Religious traditions interact with specific cultures in complex and dynamic ways. These interactions influence how religion is perceived and understood within society, particularly around matters of concern to religion. In a multicultural and multifaith society, such as Australia, there is a rich diversity of religious traditions. This diversity of religious traditions reflects many aspects of religion and society throughout the world.
Australia's Aboriginal people developed the animist spirituality of the Dreaming and some of the earliest evidence on earth for religious practices among humans has been found in the archaeological record of their ancestors. Torres Strait Islander religion bore similarities to broader Melanesian spirituality. The general isolation of indigenous Australian religion ended with the arrival of the first British settlers in 1788, whereafter subsequent immigrants and their descendants have been predominantly Christian.
While the Church of England originally held a position of privilege in early colonial Australia, a legal framework guaranteeing religious equality evolved within a few decades. Large numbers of Irish Catholics were transported to Australia through the British criminal justice system. British Nonconformist Methodist, Presbyterians, Congregationalists and Baptists set up their own churches in the 19th century, as did Lutherans from Germany.
Smaller groups also arrived and established their churches. Jews started arriving in the early 19th century. The Australian gold rushes brought in workers from China and the Pacific islands, as well as specialised workers from British India, such as the mainly Muslim "Afghan Cameleers".
While Australia has a strong tradition of secular government, religious organisations have played a significant role in public life. The Protestant and Catholic churches played an integral role in the development of education, health and welfare services.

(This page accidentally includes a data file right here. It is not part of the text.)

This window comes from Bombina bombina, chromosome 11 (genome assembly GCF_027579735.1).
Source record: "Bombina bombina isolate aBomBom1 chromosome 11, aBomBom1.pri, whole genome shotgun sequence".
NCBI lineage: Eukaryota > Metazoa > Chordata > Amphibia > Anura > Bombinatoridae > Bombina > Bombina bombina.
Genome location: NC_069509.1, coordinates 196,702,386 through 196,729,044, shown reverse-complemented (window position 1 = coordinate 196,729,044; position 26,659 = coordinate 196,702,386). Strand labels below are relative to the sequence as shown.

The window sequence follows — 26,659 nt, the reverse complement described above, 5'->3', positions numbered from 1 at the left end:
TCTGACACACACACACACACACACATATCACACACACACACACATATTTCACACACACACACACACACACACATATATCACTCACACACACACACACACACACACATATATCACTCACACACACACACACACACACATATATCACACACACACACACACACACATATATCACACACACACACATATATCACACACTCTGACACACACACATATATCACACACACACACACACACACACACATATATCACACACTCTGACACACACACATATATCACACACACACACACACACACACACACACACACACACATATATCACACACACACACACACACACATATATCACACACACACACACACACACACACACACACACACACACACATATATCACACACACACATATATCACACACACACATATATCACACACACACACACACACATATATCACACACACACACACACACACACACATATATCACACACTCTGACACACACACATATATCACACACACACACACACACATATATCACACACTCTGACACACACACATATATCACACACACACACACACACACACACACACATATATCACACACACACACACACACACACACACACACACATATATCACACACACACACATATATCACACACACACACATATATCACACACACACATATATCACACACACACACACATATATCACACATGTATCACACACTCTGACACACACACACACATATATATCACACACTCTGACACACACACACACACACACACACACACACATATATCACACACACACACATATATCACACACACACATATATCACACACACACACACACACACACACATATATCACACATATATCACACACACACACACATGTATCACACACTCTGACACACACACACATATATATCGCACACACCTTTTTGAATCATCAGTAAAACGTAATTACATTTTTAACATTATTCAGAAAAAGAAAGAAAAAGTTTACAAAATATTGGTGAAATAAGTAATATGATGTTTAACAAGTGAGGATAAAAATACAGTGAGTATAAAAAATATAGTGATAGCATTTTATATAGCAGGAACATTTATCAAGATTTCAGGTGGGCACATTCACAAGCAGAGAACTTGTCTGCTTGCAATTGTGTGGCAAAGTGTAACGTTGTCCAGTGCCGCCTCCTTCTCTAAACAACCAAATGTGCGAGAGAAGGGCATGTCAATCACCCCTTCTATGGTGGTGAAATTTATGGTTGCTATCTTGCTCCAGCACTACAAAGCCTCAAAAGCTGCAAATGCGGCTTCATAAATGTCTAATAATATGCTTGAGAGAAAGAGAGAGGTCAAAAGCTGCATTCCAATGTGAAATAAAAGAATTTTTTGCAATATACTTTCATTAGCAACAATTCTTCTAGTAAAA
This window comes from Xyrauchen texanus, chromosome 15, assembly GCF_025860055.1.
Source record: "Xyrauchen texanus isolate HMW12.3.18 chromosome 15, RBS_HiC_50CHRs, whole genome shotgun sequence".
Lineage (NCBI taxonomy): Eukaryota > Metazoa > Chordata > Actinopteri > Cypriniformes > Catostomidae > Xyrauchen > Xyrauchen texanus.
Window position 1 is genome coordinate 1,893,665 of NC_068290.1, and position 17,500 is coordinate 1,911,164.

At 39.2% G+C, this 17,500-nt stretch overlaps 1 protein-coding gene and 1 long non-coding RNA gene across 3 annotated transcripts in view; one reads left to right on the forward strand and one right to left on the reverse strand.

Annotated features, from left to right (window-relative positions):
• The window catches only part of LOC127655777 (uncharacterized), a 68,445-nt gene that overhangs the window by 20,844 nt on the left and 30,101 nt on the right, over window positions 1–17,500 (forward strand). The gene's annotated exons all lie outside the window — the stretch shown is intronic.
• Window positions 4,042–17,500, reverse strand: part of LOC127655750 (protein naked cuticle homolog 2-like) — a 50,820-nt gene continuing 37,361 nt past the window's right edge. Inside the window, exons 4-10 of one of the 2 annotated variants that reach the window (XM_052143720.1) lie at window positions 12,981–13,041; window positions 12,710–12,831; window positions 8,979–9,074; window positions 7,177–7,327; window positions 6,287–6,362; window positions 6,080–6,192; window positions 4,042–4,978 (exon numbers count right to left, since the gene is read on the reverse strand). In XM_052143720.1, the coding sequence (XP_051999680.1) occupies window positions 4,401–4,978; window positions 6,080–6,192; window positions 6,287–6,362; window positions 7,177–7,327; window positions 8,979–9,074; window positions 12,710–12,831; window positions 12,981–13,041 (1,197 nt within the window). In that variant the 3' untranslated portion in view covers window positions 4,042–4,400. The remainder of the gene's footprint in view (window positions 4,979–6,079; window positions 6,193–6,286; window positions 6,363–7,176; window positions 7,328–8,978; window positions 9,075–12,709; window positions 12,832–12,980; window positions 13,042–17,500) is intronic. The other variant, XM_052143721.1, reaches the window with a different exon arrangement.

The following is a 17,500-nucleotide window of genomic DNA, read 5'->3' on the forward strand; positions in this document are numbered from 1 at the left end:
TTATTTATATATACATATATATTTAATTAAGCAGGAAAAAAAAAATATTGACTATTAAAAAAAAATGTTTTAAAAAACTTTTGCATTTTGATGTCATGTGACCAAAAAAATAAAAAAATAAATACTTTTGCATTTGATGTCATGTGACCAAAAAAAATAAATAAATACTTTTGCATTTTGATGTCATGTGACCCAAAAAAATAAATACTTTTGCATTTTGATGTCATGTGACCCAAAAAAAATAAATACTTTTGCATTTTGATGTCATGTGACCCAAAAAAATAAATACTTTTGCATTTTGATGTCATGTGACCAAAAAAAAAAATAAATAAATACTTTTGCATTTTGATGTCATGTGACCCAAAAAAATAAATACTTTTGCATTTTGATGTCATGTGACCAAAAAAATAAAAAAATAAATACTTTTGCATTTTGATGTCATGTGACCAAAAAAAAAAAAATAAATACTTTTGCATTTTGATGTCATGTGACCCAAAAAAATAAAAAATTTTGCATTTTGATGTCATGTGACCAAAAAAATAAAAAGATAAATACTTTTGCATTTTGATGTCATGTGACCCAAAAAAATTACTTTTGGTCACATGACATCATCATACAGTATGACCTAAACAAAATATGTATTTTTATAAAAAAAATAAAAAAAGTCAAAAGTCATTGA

Today, around a quarter of Christians attend church weekly; around a quarter of all school students attend church-affiliated schools. The Christian festivals of Easter and Christmas are public holidays.
Section 116 of the Constitution of Australia precludes the Commonwealth of Australia (i.e., the federal parliament) from making laws for establishing any religion, imposing any religious observance, or prohibiting the free exercise of any religion. Section 116 also provides that no religious test shall be required as a qualification for any office or public trust under the Commonwealth. The product of a compromise in the pre-Federation constitutional conventions, Section 116 is based on similar provisions in the United States Constitution. However, Section 116 is more narrowly drafted than its US counterpart, and does not preclude the states of Australia from making such laws.
Section 116 has been interpreted narrowly by the High Court of Australia: while the definition of "religion" adopted by the court is broad and flexible, the scope of the protection of religions is circumscribed. The result of the court's approach has been that no court has ever ruled a law to be in contravention of Section 116, and the provision has played only a minor role in Australian constitutional history. Among the laws that the High Court has ruled not to be in contravention of Section 116 are laws that provided government funding to religious schools, that authorised the dissolution of a branch of the Jehovah's Witnesses, and that enabled the forcible removal of Indigenous Australian children from their families.
Federal Governments have twice proposed the amendment of Section 116, principally to apply its provisions to laws made by the states. On each occasion—in 1944 and 1988—the proposal failed in a referendum.